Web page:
I like a little order to my universe. Things to happen when they are expected to happen. I prefer to read of others dealing with chaos rather than live it myself… and this is why I could never be a farmer. Well, technically I deal with it in a tangential way- being married to a farmer, I am occasionally required to utter soothing platitudes along with a cold beer, say, when it hails in the summer or there is a hard frost in April. Derek is pretty good with rolling with things- you have to as a farmer because it seems as if there is never an ideal growing season or harvest. You know where I am going with this, right? This harvest is no different… but, if it wasn’t unusual, wouldn’t that be unusual? Whoa, better stop before I blow my own mind…
Indeed, this year offered up a particularly strange harvest. Typically we start harvest the first week of September (not the middle of August) with a particular order to the fruit coming in:
1st. Viognier, Syrah, Sangiovese, Grenache, and Tempranillo
2nd. Malbec, Grenache (again), Zinfandel, Barbera, Roussane, Marsanne, and Petit Sirah
3rd. Cabernet Sauvignon, Mourvedre, and Cabernet Franc
However, this year there is some disorder to the order:
1st. Viognier, Malbec, Petite Sirah, Roussane, Marsanne, and yes, Cabernet Sauvignon!
2nd. Sangiovese, Syrah, Grenache, and Tempranillo
3rd. Cabernet Franc, Barbera, and Mourvedre (some things never change with Mourvedre)
So, exactly what have we been dealing with this harvest? In the last post, the “Harvest Rant”, I talked a little about Derek’s feelings on relying solely on sugars to determine when to pick. The Cabernet Sauvignon I mentioned above came in at 30 Brix- quite high, but with a pH of 3.5- ideal acidity. If we picked at a lower Brix- more in line with what is considered “ideal” we would be dealing with some very “green/rustic” wines. It’s much easier to lower the alcohol of a wine than to blend out green flavors.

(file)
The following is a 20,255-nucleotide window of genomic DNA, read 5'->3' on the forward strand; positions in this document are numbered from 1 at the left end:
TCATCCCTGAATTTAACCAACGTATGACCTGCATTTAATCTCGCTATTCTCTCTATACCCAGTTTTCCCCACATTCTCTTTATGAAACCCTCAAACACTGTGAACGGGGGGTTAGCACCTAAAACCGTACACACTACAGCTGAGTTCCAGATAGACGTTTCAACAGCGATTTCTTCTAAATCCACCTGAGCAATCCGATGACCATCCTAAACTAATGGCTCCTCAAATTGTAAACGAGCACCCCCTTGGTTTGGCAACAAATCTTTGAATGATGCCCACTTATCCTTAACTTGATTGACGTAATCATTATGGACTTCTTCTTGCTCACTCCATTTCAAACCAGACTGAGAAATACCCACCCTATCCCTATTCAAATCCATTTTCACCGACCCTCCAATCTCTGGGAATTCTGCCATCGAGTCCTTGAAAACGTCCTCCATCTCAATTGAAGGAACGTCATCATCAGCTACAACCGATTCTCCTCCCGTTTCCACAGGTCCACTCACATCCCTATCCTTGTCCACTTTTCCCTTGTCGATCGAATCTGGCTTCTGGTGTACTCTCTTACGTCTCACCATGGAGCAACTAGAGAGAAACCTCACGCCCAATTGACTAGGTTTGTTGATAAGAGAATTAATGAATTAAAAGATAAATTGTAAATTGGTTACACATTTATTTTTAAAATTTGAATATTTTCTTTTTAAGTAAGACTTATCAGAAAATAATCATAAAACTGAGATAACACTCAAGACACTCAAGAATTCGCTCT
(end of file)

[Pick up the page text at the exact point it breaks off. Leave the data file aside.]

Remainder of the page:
Our early-girl Cabernet Sauvignon
As far as crop size, while we had been expecting an average size crop based on cluster counts at bloom time, in reality we are seriously short across the board. The berries are extremely small, weights are light, and some varietals just didn’t set well. And here is why Derek is such an excellent farmer- he finds the bright spot in the disorder. While the above smacks of catastrophe, Derek sees this as producing great, intense wines (just not as much as we’d like).
And to demonstrate that these strange happenings are not just relegated to Naggiar, driving through Napa, we saw Cabernet Sauvignon being picked in Oakville and Rutherford while Chardonnay and Pinot Noir are still hanging in Carneros. Chalk it up to another unexpected side effect of the drought.[jetpack_subscription_form]